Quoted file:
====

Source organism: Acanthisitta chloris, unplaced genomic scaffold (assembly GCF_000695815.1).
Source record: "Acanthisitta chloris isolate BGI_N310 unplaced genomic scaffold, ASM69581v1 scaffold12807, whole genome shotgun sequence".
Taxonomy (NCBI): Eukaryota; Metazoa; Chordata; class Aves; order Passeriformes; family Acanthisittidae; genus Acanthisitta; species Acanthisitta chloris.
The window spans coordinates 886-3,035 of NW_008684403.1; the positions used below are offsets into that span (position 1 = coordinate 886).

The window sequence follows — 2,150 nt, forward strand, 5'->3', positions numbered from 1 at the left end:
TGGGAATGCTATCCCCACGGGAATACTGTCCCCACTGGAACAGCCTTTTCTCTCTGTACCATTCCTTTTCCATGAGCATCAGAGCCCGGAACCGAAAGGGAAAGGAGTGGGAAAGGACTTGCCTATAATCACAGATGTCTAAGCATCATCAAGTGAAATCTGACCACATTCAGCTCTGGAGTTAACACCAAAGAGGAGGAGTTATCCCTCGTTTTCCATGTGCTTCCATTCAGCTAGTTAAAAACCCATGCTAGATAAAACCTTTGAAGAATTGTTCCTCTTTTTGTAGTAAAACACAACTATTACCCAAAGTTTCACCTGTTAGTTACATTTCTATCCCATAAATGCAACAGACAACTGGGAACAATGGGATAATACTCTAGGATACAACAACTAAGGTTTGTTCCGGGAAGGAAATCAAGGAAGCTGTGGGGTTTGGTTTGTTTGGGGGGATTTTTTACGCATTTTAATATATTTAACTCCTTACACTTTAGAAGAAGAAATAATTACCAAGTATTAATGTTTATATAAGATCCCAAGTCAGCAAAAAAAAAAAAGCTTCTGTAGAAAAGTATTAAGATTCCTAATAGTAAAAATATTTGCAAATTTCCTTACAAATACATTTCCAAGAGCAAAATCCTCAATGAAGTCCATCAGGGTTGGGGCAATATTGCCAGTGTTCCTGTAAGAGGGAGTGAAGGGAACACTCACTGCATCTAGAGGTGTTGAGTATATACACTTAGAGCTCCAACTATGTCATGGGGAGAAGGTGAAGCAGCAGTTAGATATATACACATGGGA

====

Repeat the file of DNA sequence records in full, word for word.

Source organism: Acanthisitta chloris, unplaced genomic scaffold (assembly GCF_000695815.1).
Source record: "Acanthisitta chloris isolate BGI_N310 unplaced genomic scaffold, ASM69581v1 scaffold12807, whole genome shotgun sequence".
Taxonomy (NCBI): Eukaryota; Metazoa; Chordata; class Aves; order Passeriformes; family Acanthisittidae; genus Acanthisitta; species Acanthisitta chloris.
The window spans coordinates 886-3,035 of NW_008684403.1; the positions used below are offsets into that span (position 1 = coordinate 886).

The window sequence follows — 2,150 nt, forward strand, 5'->3', positions numbered from 1 at the left end:
TGGGAATGCTATCCCCACGGGAATACTGTCCCCACTGGAACAGCCTTTTCTCTCTGTACCATTCCTTTTCCATGAGCATCAGAGCCCGGAACCGAAAGGGAAAGGAGTGGGAAAGGACTTGCCTATAATCACAGATGTCTAAGCATCATCAAGTGAAATCTGACCACATTCAGCTCTGGAGTTAACACCAAAGAGGAGGAGTTATCCCTCGTTTTCCATGTGCTTCCATTCAGCTAGTTAAAAACCCATGCTAGATAAAACCTTTGAAGAATTGTTCCTCTTTTTGTAGTAAAACACAACTATTACCCAAAGTTTCACCTGTTAGTTACATTTCTATCCCATAAATGCAACAGACAACTGGGAACAATGGGATAATACTCTAGGATACAACAACTAAGGTTTGTTCCGGGAAGGAAATCAAGGAAGCTGTGGGGTTTGGTTTGTTTGGGGGGATTTTTTACGCATTTTAATATATTTAACTCCTTACACTTTAGAAGAAGAAATAATTACCAAGTATTAATGTTTATATAAGATCCCAAGTCAGCAAAAAAAAAAAAGCTTCTGTAGAAAAGTATTAAGATTCCTAATAGTAAAAATATTTGCAAATTTCCTTACAAATACATTTCCAAGAGCAAAATCCTCAATGAAGTCCATCAGGGTTGGGGCAATATTGCCAGTGTTCCTGTAAGAGGGAGTGAAGGGAACACTCACTGCATCTAGAGGTGTTGAGTATATACACTTAGAGCTCCAACTATGTCATGGGGAGAAGGTGAAGCAGCAGTTAGATATATACACATGGGA